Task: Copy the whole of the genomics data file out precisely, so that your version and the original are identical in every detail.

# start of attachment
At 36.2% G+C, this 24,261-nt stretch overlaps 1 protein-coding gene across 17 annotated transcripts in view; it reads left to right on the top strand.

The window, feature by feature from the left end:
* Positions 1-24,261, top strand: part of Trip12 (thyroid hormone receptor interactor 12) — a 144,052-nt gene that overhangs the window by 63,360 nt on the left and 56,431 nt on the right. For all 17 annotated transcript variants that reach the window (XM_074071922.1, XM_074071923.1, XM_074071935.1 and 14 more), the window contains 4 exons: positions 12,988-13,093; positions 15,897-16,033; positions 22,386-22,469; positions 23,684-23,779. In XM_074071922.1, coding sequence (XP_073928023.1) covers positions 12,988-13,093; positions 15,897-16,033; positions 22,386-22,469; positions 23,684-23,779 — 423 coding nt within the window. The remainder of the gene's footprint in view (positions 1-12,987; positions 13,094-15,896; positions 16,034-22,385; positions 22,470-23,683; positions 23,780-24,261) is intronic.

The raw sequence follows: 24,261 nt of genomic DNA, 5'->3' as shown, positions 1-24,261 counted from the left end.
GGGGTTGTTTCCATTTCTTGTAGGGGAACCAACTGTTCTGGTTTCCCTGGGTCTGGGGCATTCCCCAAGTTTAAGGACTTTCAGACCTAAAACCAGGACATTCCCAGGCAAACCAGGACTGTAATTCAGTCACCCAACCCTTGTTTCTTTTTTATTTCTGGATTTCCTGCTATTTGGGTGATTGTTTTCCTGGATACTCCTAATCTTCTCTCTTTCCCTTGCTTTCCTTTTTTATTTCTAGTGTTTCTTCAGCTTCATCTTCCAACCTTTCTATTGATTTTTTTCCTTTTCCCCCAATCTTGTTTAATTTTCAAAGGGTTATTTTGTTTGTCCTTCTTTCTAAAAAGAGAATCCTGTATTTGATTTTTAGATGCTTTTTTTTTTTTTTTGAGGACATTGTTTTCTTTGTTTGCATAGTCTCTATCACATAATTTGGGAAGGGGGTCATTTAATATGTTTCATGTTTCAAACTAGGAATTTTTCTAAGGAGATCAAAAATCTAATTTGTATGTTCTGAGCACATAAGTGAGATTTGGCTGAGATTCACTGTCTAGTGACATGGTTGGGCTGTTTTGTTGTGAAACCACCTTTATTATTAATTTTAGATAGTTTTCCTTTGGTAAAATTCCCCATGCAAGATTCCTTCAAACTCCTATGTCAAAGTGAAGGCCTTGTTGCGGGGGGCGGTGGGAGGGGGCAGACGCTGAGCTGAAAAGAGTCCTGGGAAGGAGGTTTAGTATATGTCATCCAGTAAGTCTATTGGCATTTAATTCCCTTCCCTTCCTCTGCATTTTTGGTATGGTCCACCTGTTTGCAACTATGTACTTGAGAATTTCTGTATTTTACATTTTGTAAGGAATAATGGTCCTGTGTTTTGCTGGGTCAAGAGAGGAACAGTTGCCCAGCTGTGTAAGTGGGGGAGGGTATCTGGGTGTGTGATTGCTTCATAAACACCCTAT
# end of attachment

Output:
At 36.2% G+C, this 24,261-nt stretch overlaps 1 protein-coding gene across 17 annotated transcripts in view; it reads left to right on the top strand.

The window, feature by feature from the left end:
* Positions 1-24,261, top strand: part of Trip12 (thyroid hormone receptor interactor 12) — a 144,052-nt gene that overhangs the window by 63,360 nt on the left and 56,431 nt on the right. For all 17 annotated transcript variants that reach the window (XM_074071922.1, XM_074071923.1, XM_074071935.1 and 14 more), the window contains 4 exons: positions 12,988-13,093; positions 15,897-16,033; positions 22,386-22,469; positions 23,684-23,779. In XM_074071922.1, coding sequence (XP_073928023.1) covers positions 12,988-13,093; positions 15,897-16,033; positions 22,386-22,469; positions 23,684-23,779 — 423 coding nt within the window. The remainder of the gene's footprint in view (positions 1-12,987; positions 13,094-15,896; positions 16,034-22,385; positions 22,470-23,683; positions 23,780-24,261) is intronic.

The raw sequence follows: 24,261 nt of genomic DNA, 5'->3' as shown, positions 1-24,261 counted from the left end.
GGGGTTGTTTCCATTTCTTGTAGGGGAACCAACTGTTCTGGTTTCCCTGGGTCTGGGGCATTCCCCAAGTTTAAGGACTTTCAGACCTAAAACCAGGACATTCCCAGGCAAACCAGGACTGTAATTCAGTCACCCAACCCTTGTTTCTTTTTTATTTCTGGATTTCCTGCTATTTGGGTGATTGTTTTCCTGGATACTCCTAATCTTCTCTCTTTCCCTTGCTTTCCTTTTTTATTTCTAGTGTTTCTTCAGCTTCATCTTCCAACCTTTCTATTGATTTTTTTCCTTTTCCCCCAATCTTGTTTAATTTTCAAAGGGTTATTTTGTTTGTCCTTCTTTCTAAAAAGAGAATCCTGTATTTGATTTTTAGATGCTTTTTTTTTTTTTTTGAGGACATTGTTTTCTTTGTTTGCATAGTCTCTATCACATAATTTGGGAAGGGGGTCATTTAATATGTTTCATGTTTCAAACTAGGAATTTTTCTAAGGAGATCAAAAATCTAATTTGTATGTTCTGAGCACATAAGTGAGATTTGGCTGAGATTCACTGTCTAGTGACATGGTTGGGCTGTTTTGTTGTGAAACCACCTTTATTATTAATTTTAGATAGTTTTCCTTTGGTAAAATTCCCCATGCAAGATTCCTTCAAACTCCTATGTCAAAGTGAAGGCCTTGTTGCGGGGGGCGGTGGGAGGGGGCAGACGCTGAGCTGAAAAGAGTCCTGGGAAGGAGGTTTAGTATATGTCATCCAGTAAGTCTATTGGCATTTAATTCCCTTCCCTTCCTCTGCATTTTTGGTATGGTCCACCTGTTTGCAACTATGTACTTGAGAATTTCTGTATTTTACATTTTGTAAGGAATAATGGTCCTGTGTTTTGCTGGGTCAAGAGAGGAACAGTTGCCCAGCTGTGTAAGTGGGGGAGGGTATCTGGGTGTGTGATTGCTTCATAAACACCCTAT